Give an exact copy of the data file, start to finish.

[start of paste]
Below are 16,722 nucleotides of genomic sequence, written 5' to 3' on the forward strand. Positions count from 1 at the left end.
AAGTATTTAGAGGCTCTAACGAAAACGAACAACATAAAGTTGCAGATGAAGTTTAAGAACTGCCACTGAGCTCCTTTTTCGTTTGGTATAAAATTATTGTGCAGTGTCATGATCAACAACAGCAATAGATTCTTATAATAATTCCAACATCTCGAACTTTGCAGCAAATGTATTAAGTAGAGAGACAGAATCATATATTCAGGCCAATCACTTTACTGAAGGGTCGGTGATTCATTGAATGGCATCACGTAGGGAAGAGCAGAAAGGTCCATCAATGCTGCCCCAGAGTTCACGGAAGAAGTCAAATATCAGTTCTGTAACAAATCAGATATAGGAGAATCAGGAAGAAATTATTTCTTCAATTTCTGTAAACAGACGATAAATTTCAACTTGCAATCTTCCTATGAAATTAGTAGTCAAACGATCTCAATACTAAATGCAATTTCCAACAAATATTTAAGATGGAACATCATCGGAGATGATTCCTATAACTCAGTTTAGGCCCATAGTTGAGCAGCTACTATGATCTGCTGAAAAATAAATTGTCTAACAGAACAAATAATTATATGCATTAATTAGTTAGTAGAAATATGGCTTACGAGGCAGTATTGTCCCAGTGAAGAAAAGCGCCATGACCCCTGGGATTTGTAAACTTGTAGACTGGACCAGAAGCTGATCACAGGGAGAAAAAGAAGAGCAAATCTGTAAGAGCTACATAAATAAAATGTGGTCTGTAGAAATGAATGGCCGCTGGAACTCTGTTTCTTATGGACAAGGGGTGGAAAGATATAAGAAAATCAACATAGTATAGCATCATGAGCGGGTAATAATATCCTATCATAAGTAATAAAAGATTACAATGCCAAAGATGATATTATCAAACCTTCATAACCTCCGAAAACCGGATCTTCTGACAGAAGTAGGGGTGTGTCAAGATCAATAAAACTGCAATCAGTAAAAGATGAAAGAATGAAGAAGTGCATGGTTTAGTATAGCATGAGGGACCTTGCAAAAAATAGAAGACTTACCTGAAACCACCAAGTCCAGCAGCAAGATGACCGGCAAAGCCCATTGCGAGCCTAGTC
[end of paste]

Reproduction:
Below are 16,722 nucleotides of genomic sequence, written 5' to 3' on the forward strand. Positions count from 1 at the left end.
AAGTATTTAGAGGCTCTAACGAAAACGAACAACATAAAGTTGCAGATGAAGTTTAAGAACTGCCACTGAGCTCCTTTTTCGTTTGGTATAAAATTATTGTGCAGTGTCATGATCAACAACAGCAATAGATTCTTATAATAATTCCAACATCTCGAACTTTGCAGCAAATGTATTAAGTAGAGAGACAGAATCATATATTCAGGCCAATCACTTTACTGAAGGGTCGGTGATTCATTGAATGGCATCACGTAGGGAAGAGCAGAAAGGTCCATCAATGCTGCCCCAGAGTTCACGGAAGAAGTCAAATATCAGTTCTGTAACAAATCAGATATAGGAGAATCAGGAAGAAATTATTTCTTCAATTTCTGTAAACAGACGATAAATTTCAACTTGCAATCTTCCTATGAAATTAGTAGTCAAACGATCTCAATACTAAATGCAATTTCCAACAAATATTTAAGATGGAACATCATCGGAGATGATTCCTATAACTCAGTTTAGGCCCATAGTTGAGCAGCTACTATGATCTGCTGAAAAATAAATTGTCTAACAGAACAAATAATTATATGCATTAATTAGTTAGTAGAAATATGGCTTACGAGGCAGTATTGTCCCAGTGAAGAAAAGCGCCATGACCCCTGGGATTTGTAAACTTGTAGACTGGACCAGAAGCTGATCACAGGGAGAAAAAGAAGAGCAAATCTGTAAGAGCTACATAAATAAAATGTGGTCTGTAGAAATGAATGGCCGCTGGAACTCTGTTTCTTATGGACAAGGGGTGGAAAGATATAAGAAAATCAACATAGTATAGCATCATGAGCGGGTAATAATATCCTATCATAAGTAATAAAAGATTACAATGCCAAAGATGATATTATCAAACCTTCATAACCTCCGAAAACCGGATCTTCTGACAGAAGTAGGGGTGTGTCAAGATCAATAAAACTGCAATCAGTAAAAGATGAAAGAATGAAGAAGTGCATGGTTTAGTATAGCATGAGGGACCTTGCAAAAAATAGAAGACTTACCTGAAACCACCAAGTCCAGCAGCAAGATGACCGGCAAAGCCCATTGCGAGCCTAGTC